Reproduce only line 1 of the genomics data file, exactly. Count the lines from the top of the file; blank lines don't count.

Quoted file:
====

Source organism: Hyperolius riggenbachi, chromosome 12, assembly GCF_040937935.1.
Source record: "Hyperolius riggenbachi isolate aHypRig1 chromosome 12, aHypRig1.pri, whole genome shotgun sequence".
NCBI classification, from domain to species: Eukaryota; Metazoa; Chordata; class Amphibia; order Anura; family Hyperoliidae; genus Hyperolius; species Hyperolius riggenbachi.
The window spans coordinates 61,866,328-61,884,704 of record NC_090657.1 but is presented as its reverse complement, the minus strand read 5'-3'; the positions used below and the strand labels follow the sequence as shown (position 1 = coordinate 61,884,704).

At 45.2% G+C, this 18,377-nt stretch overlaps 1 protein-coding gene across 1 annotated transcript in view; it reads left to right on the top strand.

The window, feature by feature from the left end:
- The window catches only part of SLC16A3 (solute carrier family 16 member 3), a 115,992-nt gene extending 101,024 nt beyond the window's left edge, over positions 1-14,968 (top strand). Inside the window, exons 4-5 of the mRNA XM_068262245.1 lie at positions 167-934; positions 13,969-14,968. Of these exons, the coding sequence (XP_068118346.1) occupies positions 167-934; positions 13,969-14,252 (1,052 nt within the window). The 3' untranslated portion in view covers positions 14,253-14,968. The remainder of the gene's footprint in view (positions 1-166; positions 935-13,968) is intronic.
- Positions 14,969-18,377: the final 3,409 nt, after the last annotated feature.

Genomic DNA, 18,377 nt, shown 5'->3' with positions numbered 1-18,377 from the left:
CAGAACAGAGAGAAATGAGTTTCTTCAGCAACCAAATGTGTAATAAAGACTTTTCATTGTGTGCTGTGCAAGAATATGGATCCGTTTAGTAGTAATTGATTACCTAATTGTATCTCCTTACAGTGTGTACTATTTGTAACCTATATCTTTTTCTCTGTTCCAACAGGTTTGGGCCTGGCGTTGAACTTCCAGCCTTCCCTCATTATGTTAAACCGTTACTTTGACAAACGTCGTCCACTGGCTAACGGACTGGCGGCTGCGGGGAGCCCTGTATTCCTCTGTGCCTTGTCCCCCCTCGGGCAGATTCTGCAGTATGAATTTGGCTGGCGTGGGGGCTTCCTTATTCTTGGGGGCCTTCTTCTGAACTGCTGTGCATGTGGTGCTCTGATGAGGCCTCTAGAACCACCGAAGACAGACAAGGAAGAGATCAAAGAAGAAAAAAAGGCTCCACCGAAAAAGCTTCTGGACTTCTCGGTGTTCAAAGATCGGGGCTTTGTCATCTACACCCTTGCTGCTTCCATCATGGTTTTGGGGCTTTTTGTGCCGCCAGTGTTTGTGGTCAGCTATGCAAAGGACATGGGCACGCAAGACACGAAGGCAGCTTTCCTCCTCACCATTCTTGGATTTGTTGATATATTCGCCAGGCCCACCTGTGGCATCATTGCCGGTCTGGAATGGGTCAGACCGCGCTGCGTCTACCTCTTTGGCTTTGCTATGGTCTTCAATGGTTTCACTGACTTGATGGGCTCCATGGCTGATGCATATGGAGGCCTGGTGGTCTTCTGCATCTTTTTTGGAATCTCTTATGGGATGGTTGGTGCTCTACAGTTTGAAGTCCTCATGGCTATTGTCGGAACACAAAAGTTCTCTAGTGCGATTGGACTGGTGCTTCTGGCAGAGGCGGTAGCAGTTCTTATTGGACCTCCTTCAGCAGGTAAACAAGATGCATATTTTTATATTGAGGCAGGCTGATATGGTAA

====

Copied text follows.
Source organism: Hyperolius riggenbachi, chromosome 12, assembly GCF_040937935.1.